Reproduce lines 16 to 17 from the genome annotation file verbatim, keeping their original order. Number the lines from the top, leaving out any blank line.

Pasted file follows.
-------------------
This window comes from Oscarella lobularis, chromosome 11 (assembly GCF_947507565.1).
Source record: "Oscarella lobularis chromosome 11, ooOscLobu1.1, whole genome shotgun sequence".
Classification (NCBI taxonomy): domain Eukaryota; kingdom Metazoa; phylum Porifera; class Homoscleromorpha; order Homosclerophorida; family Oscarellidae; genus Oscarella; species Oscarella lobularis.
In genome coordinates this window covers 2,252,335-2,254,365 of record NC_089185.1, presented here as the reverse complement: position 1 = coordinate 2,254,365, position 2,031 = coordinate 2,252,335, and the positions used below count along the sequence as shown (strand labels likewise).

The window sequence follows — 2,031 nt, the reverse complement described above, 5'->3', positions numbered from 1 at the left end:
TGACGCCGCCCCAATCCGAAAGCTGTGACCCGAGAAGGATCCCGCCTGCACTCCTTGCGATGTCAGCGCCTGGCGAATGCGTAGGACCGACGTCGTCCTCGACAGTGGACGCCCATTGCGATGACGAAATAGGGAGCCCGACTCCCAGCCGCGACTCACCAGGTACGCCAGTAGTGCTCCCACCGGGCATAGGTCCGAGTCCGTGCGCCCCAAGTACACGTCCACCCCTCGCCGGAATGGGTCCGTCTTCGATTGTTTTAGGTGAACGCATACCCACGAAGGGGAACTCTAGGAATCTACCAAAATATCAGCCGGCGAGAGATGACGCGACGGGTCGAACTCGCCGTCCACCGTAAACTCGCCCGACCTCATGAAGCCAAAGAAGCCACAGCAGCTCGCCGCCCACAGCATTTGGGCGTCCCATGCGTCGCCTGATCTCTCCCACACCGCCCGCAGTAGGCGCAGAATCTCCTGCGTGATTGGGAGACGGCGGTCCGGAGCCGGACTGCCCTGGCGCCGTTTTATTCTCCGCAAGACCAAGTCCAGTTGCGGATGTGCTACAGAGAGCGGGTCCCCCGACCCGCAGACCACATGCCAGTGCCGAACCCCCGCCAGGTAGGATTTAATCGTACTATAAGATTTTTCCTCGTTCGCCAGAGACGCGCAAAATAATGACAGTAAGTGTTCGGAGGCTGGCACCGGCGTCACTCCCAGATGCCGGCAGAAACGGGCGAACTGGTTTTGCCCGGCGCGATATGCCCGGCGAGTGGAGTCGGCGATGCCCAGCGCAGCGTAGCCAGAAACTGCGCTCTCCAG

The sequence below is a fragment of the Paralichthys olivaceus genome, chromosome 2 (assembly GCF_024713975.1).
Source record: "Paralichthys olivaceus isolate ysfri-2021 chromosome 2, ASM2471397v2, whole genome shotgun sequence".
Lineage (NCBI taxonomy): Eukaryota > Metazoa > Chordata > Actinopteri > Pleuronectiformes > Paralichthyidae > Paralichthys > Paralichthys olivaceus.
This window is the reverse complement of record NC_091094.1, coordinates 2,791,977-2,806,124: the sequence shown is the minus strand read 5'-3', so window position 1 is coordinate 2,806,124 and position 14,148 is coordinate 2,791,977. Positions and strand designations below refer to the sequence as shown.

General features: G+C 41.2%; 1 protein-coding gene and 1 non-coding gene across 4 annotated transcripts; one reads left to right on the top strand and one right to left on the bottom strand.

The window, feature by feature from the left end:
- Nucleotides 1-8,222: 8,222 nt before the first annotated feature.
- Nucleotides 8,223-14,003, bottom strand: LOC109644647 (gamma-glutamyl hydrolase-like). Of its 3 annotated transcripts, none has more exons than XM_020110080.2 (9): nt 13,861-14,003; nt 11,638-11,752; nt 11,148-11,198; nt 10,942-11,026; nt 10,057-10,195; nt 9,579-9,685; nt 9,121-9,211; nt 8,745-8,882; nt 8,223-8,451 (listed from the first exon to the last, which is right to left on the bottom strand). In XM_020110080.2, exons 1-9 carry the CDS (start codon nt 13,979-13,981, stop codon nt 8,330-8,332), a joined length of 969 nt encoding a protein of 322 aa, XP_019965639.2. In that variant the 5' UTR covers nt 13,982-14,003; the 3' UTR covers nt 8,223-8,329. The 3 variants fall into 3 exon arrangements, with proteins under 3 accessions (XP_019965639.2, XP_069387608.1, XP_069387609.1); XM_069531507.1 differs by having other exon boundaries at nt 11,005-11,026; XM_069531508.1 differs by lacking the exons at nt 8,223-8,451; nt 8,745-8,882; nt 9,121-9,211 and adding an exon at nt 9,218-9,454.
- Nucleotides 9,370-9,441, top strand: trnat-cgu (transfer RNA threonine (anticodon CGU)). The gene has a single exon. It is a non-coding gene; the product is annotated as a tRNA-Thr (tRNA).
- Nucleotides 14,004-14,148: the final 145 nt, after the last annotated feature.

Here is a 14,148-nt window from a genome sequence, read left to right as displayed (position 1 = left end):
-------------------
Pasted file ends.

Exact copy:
- Nucleotides 14,004-14,148: the final 145 nt, after the last annotated feature.

Here is a 14,148-nt window from a genome sequence, read left to right as displayed (position 1 = left end):